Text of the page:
By EILEEN SULLIVAN, ADAM GOLDMAN and MICHAEL D. SHEAR
© 2017 New York Times News Service
WASHINGTON — President Donald Trump’s former national security adviser, Michael T. Flynn, pleaded guilty on Friday to lying to the FBI about conversations with the Russian ambassador last December during the presidential transition, bringing the special counsel’s investigation into the president’s inner circle.
The White House had no immediate response on Friday to requests for comment on Flynn’s guilty plea.
The investigation has dogged Trump’s first year in office. While Trump can point to the court documents and say they show no evidence of collusion with Russia, the special counsel’s filings so far paint a damning portrait of Trump’s associates. His former campaign chairman, two other campaign aides, and his former national security advisers have now all been charged with felonies.
Flynn pleaded guilty to making false statements to FBI agents about two discussions with the Russian ambassador to the United States, Sergey I. Kislyak. Lying to the FBI carries a penalty of up to five years in prison.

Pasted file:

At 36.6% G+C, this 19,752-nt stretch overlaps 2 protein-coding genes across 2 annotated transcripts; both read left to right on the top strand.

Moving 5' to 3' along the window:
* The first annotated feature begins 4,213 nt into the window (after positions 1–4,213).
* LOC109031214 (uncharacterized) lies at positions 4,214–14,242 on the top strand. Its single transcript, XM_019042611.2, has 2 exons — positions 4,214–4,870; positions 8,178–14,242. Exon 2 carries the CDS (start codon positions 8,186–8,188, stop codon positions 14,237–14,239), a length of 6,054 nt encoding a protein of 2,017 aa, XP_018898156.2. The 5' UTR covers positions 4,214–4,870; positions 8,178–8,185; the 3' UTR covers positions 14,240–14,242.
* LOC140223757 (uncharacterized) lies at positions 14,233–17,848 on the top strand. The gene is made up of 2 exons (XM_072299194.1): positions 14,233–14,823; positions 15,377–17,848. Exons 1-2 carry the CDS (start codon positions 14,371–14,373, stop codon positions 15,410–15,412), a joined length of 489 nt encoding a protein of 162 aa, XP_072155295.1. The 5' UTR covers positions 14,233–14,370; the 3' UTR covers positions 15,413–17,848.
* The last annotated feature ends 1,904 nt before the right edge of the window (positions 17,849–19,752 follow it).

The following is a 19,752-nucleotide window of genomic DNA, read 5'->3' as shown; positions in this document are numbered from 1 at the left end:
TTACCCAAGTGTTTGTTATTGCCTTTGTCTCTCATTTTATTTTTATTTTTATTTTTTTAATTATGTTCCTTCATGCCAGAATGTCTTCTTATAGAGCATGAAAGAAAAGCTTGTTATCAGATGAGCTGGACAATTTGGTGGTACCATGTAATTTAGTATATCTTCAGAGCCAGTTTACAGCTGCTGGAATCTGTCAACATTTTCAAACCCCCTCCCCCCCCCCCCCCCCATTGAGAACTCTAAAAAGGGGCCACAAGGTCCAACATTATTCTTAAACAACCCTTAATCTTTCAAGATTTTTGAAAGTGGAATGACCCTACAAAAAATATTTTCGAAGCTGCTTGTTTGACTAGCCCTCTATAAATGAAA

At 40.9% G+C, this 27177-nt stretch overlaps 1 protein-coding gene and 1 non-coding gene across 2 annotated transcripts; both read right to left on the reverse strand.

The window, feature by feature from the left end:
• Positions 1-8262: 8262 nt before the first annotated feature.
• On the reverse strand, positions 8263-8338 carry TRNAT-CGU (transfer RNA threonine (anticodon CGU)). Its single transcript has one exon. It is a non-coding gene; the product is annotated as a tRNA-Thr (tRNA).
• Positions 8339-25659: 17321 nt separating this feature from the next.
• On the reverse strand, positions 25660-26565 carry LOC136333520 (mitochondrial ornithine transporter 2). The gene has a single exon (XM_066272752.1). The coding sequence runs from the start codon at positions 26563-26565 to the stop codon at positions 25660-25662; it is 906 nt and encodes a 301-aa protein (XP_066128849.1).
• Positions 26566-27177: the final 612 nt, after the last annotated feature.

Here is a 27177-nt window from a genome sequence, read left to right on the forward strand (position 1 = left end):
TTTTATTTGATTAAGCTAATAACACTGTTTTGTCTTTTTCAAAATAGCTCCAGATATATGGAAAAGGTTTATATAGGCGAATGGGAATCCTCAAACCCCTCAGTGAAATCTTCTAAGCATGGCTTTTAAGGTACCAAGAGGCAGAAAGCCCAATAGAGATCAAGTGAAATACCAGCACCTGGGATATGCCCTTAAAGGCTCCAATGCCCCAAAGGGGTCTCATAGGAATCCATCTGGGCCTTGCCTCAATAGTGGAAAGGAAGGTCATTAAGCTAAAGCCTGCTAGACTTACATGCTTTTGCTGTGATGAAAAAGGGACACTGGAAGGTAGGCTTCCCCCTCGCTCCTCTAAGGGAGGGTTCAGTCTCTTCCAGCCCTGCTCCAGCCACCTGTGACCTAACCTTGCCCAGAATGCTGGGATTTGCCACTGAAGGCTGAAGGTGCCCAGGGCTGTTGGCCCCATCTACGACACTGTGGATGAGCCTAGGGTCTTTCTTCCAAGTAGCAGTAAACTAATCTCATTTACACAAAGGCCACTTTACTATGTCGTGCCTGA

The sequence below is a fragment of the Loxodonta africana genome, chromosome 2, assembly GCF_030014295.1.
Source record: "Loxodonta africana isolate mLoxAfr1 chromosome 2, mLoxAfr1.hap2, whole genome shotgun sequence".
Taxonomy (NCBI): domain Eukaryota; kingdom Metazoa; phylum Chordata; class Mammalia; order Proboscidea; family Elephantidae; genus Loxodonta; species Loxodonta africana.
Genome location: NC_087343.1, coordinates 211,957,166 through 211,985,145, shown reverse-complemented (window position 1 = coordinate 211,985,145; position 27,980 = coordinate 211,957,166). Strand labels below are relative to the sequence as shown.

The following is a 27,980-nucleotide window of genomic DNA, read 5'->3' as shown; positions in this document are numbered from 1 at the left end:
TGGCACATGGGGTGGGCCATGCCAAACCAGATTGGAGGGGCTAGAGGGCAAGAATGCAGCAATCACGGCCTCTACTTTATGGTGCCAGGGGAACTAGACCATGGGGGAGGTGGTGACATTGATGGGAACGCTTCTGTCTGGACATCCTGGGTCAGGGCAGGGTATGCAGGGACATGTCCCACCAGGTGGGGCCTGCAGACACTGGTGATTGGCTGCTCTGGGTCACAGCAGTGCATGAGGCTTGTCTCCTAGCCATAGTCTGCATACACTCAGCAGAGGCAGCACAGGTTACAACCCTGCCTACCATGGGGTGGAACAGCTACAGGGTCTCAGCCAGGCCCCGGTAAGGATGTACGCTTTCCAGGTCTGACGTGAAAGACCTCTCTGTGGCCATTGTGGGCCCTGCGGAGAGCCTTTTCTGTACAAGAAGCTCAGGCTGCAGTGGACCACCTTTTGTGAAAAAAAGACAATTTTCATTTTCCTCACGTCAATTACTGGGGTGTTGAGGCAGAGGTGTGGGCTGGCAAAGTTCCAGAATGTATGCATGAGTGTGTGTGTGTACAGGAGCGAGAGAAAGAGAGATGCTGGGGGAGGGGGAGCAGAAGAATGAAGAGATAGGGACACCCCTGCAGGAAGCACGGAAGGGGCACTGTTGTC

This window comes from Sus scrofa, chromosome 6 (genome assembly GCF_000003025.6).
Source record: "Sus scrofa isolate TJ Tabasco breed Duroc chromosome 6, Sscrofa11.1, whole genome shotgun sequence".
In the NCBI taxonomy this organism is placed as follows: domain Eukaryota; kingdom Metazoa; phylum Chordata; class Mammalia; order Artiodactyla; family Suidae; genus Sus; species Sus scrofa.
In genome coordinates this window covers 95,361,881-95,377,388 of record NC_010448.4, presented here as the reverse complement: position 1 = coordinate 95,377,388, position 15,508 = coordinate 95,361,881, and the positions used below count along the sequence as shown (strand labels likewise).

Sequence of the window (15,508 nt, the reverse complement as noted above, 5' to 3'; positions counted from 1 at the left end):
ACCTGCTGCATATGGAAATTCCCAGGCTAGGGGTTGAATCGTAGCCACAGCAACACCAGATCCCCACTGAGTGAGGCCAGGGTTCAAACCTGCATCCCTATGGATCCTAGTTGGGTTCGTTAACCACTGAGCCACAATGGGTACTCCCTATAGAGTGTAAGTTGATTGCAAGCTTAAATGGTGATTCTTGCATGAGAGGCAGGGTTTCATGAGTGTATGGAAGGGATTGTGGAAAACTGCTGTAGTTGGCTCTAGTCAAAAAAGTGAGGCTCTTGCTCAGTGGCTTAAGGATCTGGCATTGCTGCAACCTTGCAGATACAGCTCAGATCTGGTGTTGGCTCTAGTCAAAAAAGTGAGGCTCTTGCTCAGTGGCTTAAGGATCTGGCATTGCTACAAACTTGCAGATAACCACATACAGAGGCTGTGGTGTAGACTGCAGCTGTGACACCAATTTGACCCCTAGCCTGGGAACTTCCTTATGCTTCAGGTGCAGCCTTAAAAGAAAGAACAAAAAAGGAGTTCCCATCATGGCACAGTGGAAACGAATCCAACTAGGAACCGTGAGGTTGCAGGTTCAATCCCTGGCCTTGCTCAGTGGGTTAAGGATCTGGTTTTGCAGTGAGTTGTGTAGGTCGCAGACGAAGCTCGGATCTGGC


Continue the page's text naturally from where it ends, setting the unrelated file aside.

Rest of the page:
Mueller’s investigators have learned through witnesses and documents that Israeli Prime Minister Benjamin Netanyahu asked the Trump transition team to lobby other countries to help Israel, according to two people briefed on the inquiry. Investigators have learned that Flynn and Trump’s son-in-law and senior adviser, Jared Kushner, took the lead in those efforts. Mueller’s team has emails that show Flynn saying he would work to kill the vote, the people briefed on the matter said.
In one discussion, according to court documents, Flynn asked Kislyak that Moscow refrain from escalating the situation in response to sanctions announced by the Obama administration that day against Russia over its interference in the presidential election.
The FBI interviewed Flynn at the White House four days after the president was sworn into office.
Flynn served just 24 days, resigning on Feb. 13 after it was revealed that he had misled Pence and other top White House officials about his conversations with Kislyak.
But after accepting Flynn’s resignation, the president repeatedly said he thought Flynn was “a very good person” who had been treated poorly. The day after Flynn resigned, Trump told the FBI director at the time, James B. Comey, “I hope you can see your way clear to letting this go, to letting Flynn go,” according to a memo Comey wrote describing that meeting.